- POSTED: 12 Sep 2013 05:04
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US stocks closed mixed on Wednesday, with the Dow surging sharply higher and Apple dragging down the Nasdaq after its iPhone launch missed expectations.
NEW YORK: US stocks closed mixed on Wednesday, with the Dow surging sharply higher and Apple dragging down the Nasdaq after its iPhone launch missed expectations.
The Dow Jones Industrial Average surged 135.54 points (0.89 percent) to 15,326.60.
The broad-market S&P 500 index advanced 5.14 points (0.31 percent) to 1,689.13, while the tech-rich Nasdaq dipped 4.01 points (0.11 percent) to 3,725.01.
After two days of gains, the stock indexes diverged as Apple took a beating a day after unveiling two new iPhones and dashing expectations that a media event in Beijing would reveal a deal with China Mobile, the country's biggest carrier.
The technology giant's shares sank 5.4 percent to $467.71.
"The company failed to impress the analyst community with its latest iPhone introductions and the lack of an announcement of a China Mobile deal," said Patrick O'Hare of Briefing.com.
Apple also suffered downgrades, including from Bank of America and UBS.
Wall Street had little reaction to President Barack Obama's televised address to the nation late Tuesday, when he opened the door to a diplomatic solution to a military strike on Syria, O'Hare said.
"The speech wasn't surprising and the relief that a diplomatic solution looks possible has been priced in."
The economic calendar was light. Mortgage applications fell 13.5 percent last week from the prior week, and refinancing applications dropped 20 percent to its lowest level since June 2009, amid rising interest rates, according to a Mortgage Bankers Association report.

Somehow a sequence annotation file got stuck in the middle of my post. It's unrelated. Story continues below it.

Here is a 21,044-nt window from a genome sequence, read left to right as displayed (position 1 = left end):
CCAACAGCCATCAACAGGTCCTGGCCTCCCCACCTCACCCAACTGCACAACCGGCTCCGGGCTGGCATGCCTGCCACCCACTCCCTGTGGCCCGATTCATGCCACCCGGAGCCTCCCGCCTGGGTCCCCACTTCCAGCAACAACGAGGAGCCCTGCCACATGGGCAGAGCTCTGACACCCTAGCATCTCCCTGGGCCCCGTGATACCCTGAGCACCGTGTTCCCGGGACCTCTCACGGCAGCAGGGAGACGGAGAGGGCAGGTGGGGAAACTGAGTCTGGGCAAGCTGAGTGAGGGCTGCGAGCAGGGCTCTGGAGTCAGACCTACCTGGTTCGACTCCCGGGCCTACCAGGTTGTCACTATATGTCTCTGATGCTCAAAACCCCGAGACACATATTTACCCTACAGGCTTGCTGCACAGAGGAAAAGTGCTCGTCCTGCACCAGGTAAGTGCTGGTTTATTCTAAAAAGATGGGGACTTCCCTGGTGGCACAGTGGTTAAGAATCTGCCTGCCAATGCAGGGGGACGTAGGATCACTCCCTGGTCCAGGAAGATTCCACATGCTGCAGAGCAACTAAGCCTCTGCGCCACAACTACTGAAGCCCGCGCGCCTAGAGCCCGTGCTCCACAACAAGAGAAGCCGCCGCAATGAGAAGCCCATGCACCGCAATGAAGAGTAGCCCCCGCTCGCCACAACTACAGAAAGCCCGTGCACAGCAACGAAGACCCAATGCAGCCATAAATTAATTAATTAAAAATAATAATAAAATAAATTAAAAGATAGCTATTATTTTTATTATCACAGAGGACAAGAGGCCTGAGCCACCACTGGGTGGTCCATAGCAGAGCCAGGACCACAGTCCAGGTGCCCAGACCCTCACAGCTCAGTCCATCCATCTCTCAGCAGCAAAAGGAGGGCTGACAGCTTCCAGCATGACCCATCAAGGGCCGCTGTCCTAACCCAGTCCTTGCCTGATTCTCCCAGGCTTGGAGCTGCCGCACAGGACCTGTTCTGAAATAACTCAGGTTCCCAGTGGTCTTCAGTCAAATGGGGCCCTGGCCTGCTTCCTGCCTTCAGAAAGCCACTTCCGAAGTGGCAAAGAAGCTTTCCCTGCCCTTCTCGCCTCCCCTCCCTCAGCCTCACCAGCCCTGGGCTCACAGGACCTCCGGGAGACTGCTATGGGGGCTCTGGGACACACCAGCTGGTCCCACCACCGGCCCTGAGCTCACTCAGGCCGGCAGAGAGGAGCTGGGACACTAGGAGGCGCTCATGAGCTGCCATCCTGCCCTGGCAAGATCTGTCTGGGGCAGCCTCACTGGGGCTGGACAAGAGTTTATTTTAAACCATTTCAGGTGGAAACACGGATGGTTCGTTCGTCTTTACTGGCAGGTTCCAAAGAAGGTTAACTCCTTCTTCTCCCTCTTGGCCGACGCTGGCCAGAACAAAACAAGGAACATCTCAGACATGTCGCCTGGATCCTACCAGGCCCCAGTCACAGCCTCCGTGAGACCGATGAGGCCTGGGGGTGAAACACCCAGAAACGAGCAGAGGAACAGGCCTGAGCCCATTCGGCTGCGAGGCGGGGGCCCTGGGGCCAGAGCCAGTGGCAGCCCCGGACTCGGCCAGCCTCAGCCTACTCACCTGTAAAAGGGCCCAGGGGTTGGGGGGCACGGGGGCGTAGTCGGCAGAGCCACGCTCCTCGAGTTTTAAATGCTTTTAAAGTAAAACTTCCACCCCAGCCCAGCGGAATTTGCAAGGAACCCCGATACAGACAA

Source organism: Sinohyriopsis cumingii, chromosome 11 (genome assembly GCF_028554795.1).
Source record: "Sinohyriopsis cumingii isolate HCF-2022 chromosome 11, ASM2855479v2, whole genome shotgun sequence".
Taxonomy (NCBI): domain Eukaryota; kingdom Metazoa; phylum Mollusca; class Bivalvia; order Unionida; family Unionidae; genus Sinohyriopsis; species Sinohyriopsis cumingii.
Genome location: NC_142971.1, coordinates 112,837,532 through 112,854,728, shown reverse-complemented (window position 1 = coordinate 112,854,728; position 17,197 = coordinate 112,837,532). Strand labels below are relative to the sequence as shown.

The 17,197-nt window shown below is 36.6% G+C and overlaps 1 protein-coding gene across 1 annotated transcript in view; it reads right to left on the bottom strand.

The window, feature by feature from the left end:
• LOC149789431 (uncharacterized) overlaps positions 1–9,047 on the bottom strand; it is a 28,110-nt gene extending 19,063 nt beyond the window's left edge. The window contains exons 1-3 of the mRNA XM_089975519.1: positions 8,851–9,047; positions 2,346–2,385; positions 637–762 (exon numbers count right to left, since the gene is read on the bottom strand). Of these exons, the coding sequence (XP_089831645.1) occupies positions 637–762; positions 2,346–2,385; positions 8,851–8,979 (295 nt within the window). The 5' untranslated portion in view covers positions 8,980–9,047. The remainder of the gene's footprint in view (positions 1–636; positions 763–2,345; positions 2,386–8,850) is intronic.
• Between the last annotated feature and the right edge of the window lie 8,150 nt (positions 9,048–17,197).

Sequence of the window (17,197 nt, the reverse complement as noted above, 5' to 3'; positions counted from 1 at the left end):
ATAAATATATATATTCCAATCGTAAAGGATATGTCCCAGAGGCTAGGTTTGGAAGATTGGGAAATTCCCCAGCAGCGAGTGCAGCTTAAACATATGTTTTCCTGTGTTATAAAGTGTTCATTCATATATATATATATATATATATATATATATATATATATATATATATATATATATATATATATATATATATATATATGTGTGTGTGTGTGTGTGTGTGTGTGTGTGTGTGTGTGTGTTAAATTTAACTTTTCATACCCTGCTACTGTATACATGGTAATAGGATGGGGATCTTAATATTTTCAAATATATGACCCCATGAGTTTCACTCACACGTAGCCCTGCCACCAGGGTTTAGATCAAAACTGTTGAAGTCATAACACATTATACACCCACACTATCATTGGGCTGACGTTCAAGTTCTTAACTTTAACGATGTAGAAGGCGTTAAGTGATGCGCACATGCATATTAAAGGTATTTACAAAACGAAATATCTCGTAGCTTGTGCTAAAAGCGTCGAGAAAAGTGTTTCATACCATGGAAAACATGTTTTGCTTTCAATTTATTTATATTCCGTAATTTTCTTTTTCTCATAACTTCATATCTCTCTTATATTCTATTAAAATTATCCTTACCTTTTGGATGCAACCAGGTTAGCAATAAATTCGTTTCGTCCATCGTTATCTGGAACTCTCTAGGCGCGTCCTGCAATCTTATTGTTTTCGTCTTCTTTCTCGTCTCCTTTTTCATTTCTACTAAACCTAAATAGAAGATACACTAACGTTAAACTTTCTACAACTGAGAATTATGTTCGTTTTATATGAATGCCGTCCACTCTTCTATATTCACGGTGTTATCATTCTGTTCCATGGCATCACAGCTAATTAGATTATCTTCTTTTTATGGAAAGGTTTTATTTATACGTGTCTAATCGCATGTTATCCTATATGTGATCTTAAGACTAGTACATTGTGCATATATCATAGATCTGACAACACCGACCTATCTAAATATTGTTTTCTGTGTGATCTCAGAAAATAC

Verizon Communications edged up 0.1 percent as it launched a $49 billion bond sale, by far the largest corporate bond sale in history.
Verizon is issuing new debt to help fund its $130 billion buyout of Vodafone's 45 percent stake in their joint venture Verizon Wireless.
Other tech stocks scored strong gains. On the Dow, IBM jumped 2.2 percent and Microsoft rose 1.1 percent.
Texas Instruments fell 0.7 percent after lowering its earnings and profit forecast for the third quarter.
General Motors slid 1.8 percent. The Canadian government and Ontario province announced they had sold about a fifth of their share in General Motors, four years after joining a US bailout of the auto giant.
Home furnishings retailer Restoration Hardware Holdings plunged 11.9 percent after reporting a swing into loss in its fiscal second quarter as sales fell 4.7 percent from a year earlier.
Bond prices rose. The yield on the 10-year Treasury fell to 2.91 percent from 2.96 percent late Tuesday, while the 30-year dropped to 3.85 percent from 3.89 percent. Prices and yields move inversely.